When the Cold War ended, a feeling of uncertainty and insecurity began to prevail in the international arena. The disintegration of Soviet Union allowed the United States to gain unprecedented supremacy in the international system.
Declaring a new world order, the U.S. began to play the role of the world’s sheriff. As supranational institutions lost their significance, the consequences of this unipolar international order remained ambiguous.
Being the sole hegemon, the U.S. disabled the mediative functions of international organizations, most notably the United Nations, which was treading a fine line between the rival pacts of the Cold War.
The military occupations of the U.S. in the Middle East were intensified after the 9/11 terrorist attacks. Even though the U.S. was responsible for the emergence of al-Qaida, the U.S. administrations occupied Afghanistan and Yemen under the pretext of fighting against al-Qaida. At the same time, the occupation of Iraq was legitimized via Iraq's late toppled leader Saddam Hussein’s holding of chemical weapons.
Being unrivaled in the international arena, the U.S. no longer required the mediatory role of the U.N. As Russia withdrew from the stage of history, NATO's significance diminished as well, at least until the enemy of the new world order was declared to be the rising global terrorism threat.
When the Arab Spring began to overthrow longstanding dictatorships in the Arabic world, a civil war erupted in Syria. In order to change the Syrian regime, most of the Western powers took the field; the members of the Friends of Syria Group reached 60 countries. However, the Syrian crisis soon concluded with a paradigmatic change in the international system.
While Iran and Russia took the battlefield in favor of the Bashar Assad regime, the spirit of alliance among the U.S., Saudi Arabia and Turkey shattered due to a lack of confidence among these old allies.
At one point in the Syrian civil war, Turkey and the U.S. strategically drifted apart. Lacking its conventional alliances, Turkey had to ensure its regional security by pursuing a multidimensional and multilateral foreign policy.
As the reconciliation process failed, Turkey suddenly came face to face with the bloody attacks of three terrorist organizations: Daesh, the Gülenist Terror Group (FETÖ) and the PKK. Being wounded but undeterred, Turkey succeeded in overcoming these terrorist organizations one by one.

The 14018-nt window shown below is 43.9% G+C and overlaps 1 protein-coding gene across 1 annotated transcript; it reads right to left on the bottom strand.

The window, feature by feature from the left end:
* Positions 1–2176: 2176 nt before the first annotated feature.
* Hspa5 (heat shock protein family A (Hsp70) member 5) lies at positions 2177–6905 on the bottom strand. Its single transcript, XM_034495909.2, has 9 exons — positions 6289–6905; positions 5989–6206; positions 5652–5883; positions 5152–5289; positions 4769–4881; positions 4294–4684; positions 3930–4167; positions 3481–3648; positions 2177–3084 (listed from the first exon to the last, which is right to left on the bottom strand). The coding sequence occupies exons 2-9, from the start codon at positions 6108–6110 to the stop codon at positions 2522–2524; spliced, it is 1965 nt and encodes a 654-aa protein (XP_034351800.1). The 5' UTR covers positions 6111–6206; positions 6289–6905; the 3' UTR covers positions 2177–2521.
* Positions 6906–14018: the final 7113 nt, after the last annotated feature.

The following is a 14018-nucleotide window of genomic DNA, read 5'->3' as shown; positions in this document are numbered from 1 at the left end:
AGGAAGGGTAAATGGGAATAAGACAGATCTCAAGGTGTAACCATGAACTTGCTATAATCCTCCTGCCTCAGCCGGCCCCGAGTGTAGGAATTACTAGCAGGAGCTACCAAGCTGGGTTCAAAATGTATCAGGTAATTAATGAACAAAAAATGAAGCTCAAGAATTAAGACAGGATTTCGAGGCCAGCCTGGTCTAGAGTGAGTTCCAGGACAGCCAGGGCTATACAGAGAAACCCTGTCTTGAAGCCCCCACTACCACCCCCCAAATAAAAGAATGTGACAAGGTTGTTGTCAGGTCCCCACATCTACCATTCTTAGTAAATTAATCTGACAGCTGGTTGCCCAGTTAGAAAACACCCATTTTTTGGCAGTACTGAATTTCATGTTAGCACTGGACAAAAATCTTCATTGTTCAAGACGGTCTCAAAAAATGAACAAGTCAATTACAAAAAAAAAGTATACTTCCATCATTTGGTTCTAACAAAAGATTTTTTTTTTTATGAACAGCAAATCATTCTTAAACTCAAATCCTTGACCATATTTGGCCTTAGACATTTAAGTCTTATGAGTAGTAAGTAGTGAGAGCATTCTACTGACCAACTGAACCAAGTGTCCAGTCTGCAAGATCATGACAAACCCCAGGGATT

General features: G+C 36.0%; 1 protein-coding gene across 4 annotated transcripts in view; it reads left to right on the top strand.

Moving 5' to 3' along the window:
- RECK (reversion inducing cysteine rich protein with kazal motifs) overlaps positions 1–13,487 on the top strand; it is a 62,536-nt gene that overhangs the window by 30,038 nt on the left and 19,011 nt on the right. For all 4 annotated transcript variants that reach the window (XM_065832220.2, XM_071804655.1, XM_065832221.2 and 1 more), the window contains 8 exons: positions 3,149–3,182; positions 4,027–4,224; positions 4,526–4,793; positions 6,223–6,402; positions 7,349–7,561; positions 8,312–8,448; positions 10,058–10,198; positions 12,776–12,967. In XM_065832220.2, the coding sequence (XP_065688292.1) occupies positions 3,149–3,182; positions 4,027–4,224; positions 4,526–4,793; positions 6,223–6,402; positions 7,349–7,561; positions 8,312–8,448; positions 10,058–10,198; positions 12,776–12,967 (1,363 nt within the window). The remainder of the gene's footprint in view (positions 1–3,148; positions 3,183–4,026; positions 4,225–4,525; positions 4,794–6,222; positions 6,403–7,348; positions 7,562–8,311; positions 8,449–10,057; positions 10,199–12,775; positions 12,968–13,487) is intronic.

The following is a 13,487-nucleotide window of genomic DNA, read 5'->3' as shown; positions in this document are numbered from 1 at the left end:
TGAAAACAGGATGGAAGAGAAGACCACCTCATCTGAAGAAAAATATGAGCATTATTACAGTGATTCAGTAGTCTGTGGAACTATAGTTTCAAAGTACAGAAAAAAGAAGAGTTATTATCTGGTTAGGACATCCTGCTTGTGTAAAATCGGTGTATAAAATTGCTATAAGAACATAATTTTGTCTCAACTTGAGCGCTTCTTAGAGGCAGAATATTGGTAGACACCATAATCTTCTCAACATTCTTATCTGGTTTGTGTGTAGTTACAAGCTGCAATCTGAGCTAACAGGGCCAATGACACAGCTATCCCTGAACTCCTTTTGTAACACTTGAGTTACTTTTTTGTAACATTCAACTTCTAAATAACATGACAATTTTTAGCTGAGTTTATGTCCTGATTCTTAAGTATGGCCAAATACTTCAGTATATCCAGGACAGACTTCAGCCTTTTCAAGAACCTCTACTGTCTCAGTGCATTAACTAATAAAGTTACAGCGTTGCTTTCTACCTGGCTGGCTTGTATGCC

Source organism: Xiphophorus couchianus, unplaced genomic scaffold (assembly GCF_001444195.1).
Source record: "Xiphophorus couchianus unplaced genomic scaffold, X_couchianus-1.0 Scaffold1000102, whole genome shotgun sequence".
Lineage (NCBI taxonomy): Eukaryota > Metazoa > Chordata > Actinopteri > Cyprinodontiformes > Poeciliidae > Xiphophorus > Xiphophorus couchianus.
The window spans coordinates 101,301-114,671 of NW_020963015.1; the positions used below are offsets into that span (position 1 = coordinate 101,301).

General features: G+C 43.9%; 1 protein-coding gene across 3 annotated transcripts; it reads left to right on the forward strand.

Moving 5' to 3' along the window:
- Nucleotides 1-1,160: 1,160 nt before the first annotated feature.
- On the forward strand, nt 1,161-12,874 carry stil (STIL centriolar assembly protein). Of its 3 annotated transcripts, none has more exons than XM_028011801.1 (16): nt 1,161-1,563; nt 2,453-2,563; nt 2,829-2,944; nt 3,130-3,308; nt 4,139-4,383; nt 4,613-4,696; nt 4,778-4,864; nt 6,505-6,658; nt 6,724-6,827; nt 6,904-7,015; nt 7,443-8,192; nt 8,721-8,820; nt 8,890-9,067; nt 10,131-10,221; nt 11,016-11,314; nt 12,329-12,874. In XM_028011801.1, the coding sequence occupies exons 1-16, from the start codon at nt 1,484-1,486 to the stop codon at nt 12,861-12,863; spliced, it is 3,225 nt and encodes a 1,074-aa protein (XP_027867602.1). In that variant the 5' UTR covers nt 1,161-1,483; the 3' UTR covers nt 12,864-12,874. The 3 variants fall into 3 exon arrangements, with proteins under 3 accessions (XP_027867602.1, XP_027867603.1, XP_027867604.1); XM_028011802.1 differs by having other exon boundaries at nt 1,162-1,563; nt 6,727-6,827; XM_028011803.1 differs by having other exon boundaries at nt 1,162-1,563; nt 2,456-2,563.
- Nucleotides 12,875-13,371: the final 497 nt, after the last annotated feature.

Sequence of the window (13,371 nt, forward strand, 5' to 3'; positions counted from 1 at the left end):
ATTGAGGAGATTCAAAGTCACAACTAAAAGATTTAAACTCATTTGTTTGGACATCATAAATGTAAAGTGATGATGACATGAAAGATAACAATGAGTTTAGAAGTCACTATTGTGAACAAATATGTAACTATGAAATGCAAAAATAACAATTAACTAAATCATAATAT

Thanks to its cross-border operations in Syria and Iraq, the Turkish military expelled both Daesh and the PKK from its borders.
The discovery of natural gas in the Eastern Mediterranean made the region the heartland of international politics. As the Arab Spring began to backfire, a coup d’état put an end to the inspiring Egyptian revolution. That year, Turkey and Egypt froze their relations.
The Arab Spring also backfired in Libya. The coup d’état led by Gen. Khalifa Haftar took the country captive, cornering the U.N.-recognized government of Fayez Sarraj in the capital Tripoli.
Proving unwavering support for the legitimate government of Sarraj, Turkey turned the tide in the Mediterranean. Being already at odds with each other, Egypt and Turkey came face to face in Libya.
Even though it achieved a series of successes thanks to its military power, Turkey sought to revitalize its relations in the international arena.
After ameliorating its relations with the U.S. and the European Union, Turkey began to use its strong diplomacy to rehabilitate its relations with Egypt.
Being the two strongest powers in the Muslim world, it was paramount that Turkey and Egypt revitalize their relations in order to strengthen the solidarity among the members of the Organisation of Islamic Cooperation (OIC).
Their diplomatic aloofness was damaging the interests of both of these countries in Libya and the Eastern Mediterranean.
After making use of its hard power in regional politics, Turkey is now aiming to strengthen its relations with Egypt and other countries via its strong diplomacy.
Turkey’s reliance on the soft power of diplomacy in international relations is well-suited with its orientation towards its own economic and democratic development.
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